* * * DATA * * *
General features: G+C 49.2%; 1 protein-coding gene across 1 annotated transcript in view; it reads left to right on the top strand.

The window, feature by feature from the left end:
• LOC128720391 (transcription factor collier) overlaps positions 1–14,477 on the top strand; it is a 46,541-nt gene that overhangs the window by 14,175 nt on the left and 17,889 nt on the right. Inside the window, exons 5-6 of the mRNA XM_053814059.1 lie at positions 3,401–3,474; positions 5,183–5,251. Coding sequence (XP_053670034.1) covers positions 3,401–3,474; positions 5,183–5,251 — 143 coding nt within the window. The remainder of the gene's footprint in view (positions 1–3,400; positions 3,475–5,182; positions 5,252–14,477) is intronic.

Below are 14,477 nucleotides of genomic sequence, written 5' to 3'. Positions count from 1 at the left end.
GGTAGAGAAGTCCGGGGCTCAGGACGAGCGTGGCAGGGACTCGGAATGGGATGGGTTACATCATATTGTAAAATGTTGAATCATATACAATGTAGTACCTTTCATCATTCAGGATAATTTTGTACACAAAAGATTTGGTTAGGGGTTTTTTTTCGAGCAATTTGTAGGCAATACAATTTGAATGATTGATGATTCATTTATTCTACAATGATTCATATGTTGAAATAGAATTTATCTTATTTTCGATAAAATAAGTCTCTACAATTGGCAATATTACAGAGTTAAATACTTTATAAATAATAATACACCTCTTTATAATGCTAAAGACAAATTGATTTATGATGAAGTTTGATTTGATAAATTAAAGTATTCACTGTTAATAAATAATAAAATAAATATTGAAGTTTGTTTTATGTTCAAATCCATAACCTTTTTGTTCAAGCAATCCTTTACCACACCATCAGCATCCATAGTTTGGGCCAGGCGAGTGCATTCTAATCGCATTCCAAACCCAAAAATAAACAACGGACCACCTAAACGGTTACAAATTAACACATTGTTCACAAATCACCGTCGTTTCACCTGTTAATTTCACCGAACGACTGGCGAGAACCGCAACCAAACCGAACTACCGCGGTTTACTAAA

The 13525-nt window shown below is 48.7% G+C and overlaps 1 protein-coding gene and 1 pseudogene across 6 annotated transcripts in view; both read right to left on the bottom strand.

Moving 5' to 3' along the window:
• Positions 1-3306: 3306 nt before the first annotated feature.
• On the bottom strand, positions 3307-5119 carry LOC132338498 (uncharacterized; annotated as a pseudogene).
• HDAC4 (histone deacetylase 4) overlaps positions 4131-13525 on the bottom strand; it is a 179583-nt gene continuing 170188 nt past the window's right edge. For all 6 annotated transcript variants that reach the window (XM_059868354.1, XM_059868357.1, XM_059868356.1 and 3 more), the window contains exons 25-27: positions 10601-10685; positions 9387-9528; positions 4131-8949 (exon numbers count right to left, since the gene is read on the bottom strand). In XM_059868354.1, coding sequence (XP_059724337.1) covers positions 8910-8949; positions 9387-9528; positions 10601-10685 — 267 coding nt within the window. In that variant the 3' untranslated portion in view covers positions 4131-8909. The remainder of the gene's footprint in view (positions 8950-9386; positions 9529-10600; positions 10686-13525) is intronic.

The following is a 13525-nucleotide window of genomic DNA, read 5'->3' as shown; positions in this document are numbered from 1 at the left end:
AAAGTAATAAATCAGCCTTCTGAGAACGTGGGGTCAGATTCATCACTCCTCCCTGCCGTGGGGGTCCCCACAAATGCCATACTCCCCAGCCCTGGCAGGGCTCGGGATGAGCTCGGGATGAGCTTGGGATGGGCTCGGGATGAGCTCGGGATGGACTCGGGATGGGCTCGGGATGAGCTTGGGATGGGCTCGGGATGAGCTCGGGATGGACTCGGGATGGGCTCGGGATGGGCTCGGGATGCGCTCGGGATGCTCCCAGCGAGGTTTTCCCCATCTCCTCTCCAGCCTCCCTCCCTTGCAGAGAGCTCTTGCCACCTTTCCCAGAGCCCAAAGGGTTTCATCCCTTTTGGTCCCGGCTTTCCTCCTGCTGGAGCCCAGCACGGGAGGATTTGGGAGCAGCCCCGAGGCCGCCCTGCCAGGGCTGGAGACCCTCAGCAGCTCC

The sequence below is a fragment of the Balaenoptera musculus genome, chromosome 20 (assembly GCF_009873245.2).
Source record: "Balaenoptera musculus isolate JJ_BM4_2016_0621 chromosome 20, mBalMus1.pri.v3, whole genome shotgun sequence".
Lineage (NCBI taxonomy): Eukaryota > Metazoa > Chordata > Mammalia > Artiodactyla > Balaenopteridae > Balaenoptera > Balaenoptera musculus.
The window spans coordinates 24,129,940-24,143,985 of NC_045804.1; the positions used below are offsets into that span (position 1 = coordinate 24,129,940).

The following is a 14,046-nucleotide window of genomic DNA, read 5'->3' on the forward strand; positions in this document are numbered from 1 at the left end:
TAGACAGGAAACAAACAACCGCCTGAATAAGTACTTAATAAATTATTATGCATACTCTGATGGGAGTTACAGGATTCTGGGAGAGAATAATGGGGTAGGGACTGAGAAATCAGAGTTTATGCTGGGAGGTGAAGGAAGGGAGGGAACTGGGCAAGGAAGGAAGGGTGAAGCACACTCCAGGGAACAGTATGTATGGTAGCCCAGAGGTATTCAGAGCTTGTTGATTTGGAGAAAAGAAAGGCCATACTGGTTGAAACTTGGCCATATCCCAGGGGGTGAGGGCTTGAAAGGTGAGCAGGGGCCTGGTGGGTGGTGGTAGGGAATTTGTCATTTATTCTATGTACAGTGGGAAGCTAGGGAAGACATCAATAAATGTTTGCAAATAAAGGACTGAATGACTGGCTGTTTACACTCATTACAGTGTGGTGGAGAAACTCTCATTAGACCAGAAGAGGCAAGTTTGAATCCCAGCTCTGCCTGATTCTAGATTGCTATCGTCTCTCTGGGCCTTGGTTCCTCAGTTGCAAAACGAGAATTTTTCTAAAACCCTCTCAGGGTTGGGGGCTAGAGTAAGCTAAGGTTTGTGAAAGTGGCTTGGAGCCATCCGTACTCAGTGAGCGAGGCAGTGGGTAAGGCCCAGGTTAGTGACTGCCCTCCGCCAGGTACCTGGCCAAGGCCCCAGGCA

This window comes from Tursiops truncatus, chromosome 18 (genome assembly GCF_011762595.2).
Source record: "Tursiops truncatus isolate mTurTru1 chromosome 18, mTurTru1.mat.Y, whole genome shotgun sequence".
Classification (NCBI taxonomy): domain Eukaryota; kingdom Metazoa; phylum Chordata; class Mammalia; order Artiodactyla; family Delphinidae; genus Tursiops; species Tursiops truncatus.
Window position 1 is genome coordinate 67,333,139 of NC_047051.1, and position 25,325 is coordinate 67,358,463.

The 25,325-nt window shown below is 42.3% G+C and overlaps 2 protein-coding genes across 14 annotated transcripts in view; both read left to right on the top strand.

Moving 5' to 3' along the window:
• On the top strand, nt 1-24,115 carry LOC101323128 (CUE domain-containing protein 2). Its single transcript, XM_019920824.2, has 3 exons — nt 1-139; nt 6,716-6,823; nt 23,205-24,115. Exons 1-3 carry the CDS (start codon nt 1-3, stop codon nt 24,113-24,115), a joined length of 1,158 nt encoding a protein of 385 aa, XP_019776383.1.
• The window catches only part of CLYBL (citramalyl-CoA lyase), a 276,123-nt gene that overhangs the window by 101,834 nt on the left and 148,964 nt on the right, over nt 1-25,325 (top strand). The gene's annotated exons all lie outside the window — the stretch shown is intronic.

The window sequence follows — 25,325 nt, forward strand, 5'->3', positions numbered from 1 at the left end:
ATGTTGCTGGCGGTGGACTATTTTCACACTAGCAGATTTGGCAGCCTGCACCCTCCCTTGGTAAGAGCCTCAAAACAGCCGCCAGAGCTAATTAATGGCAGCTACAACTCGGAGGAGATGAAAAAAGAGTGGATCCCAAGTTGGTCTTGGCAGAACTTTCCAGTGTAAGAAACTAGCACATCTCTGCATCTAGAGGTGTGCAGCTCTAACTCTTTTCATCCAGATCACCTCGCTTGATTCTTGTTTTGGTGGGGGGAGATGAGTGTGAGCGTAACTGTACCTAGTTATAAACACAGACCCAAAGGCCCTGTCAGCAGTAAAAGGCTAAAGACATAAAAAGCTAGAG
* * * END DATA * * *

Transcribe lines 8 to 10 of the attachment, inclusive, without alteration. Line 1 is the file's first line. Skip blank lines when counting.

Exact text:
• Positions 1-3306: 3306 nt before the first annotated feature.
• On the bottom strand, positions 3307-5119 carry LOC132338498 (uncharacterized; annotated as a pseudogene).
• HDAC4 (histone deacetylase 4) overlaps positions 4131-13525 on the bottom strand; it is a 179583-nt gene continuing 170188 nt past the window's right edge. For all 6 annotated transcript variants that reach the window (XM_059868354.1, XM_059868357.1, XM_059868356.1 and 3 more), the window contains exons 25-27: positions 10601-10685; positions 9387-9528; positions 4131-8949 (exon numbers count right to left, since the gene is read on the bottom strand). In XM_059868354.1, coding sequence (XP_059724337.1) covers positions 8910-8949; positions 9387-9528; positions 10601-10685 — 267 coding nt within the window. In that variant the 3' untranslated portion in view covers positions 4131-8909. The remainder of the gene's footprint in view (positions 8950-9386; positions 9529-10600; positions 10686-13525) is intronic.